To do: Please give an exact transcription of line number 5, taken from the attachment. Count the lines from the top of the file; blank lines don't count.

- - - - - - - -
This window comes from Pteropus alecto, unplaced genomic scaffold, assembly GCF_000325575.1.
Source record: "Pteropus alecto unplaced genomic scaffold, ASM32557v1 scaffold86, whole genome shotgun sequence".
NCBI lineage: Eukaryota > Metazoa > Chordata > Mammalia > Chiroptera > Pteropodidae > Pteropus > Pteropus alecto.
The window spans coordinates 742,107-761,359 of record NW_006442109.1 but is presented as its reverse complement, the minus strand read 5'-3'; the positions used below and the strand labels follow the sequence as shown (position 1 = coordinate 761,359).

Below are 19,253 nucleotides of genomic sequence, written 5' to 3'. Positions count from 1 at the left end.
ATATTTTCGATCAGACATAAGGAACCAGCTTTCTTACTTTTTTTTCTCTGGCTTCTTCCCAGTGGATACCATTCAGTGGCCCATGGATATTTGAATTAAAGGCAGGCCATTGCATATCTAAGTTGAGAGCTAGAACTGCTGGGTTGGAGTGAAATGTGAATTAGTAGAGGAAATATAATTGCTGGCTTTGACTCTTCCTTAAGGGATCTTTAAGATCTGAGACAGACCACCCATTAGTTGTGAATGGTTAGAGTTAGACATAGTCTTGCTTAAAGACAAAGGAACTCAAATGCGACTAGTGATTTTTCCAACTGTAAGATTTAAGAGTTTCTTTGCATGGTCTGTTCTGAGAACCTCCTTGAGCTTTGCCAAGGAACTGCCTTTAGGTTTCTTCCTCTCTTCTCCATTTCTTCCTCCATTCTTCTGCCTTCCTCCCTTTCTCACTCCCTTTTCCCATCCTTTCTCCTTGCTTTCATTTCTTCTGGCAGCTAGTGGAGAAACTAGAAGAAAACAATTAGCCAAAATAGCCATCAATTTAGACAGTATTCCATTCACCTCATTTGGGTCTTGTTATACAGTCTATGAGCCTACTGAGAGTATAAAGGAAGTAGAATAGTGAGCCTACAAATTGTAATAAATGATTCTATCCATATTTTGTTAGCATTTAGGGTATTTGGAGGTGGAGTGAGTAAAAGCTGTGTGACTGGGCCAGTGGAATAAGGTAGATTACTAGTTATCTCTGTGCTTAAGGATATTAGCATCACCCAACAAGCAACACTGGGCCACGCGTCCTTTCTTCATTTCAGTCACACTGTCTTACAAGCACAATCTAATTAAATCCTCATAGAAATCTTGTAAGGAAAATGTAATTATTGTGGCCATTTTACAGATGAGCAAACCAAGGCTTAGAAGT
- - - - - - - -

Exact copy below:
Below are 19,253 nucleotides of genomic sequence, written 5' to 3'. Positions count from 1 at the left end.